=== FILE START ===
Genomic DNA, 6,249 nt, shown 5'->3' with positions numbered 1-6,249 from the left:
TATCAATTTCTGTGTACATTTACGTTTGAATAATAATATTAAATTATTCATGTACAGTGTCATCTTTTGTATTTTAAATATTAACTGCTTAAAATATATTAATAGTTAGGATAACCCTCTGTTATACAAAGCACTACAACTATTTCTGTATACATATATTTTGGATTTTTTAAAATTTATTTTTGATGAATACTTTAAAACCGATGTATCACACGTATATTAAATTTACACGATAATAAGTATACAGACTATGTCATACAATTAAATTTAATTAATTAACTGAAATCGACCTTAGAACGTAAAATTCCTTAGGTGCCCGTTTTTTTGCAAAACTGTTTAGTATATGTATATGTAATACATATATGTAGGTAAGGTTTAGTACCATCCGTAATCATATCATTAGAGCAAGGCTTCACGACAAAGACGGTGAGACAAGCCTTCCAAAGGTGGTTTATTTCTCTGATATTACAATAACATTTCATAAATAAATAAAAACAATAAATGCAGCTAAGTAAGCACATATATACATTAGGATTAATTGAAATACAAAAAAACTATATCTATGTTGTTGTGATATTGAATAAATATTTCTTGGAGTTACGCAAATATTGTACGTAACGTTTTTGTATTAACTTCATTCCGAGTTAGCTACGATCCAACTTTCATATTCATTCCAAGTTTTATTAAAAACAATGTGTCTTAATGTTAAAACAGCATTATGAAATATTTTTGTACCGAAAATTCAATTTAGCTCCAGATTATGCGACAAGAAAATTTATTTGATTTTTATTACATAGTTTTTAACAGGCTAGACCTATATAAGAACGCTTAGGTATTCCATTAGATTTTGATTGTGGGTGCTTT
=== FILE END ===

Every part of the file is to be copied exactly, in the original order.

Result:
Genomic DNA, 6,249 nt, shown 5'->3' with positions numbered 1-6,249 from the left:
TATCAATTTCTGTGTACATTTACGTTTGAATAATAATATTAAATTATTCATGTACAGTGTCATCTTTTGTATTTTAAATATTAACTGCTTAAAATATATTAATAGTTAGGATAACCCTCTGTTATACAAAGCACTACAACTATTTCTGTATACATATATTTTGGATTTTTTAAAATTTATTTTTGATGAATACTTTAAAACCGATGTATCACACGTATATTAAATTTACACGATAATAAGTATACAGACTATGTCATACAATTAAATTTAATTAATTAACTGAAATCGACCTTAGAACGTAAAATTCCTTAGGTGCCCGTTTTTTTGCAAAACTGTTTAGTATATGTATATGTAATACATATATGTAGGTAAGGTTTAGTACCATCCGTAATCATATCATTAGAGCAAGGCTTCACGACAAAGACGGTGAGACAAGCCTTCCAAAGGTGGTTTATTTCTCTGATATTACAATAACATTTCATAAATAAATAAAAACAATAAATGCAGCTAAGTAAGCACATATATACATTAGGATTAATTGAAATACAAAAAAACTATATCTATGTTGTTGTGATATTGAATAAATATTTCTTGGAGTTACGCAAATATTGTACGTAACGTTTTTGTATTAACTTCATTCCGAGTTAGCTACGATCCAACTTTCATATTCATTCCAAGTTTTATTAAAAACAATGTGTCTTAATGTTAAAACAGCATTATGAAATATTTTTGTACCGAAAATTCAATTTAGCTCCAGATTATGCGACAAGAAAATTTATTTGATTTTTATTACATAGTTTTTAACAGGCTAGACCTATATAAGAACGCTTAGGTATTCCATTAGATTTTGATTGTGGGTGCTTT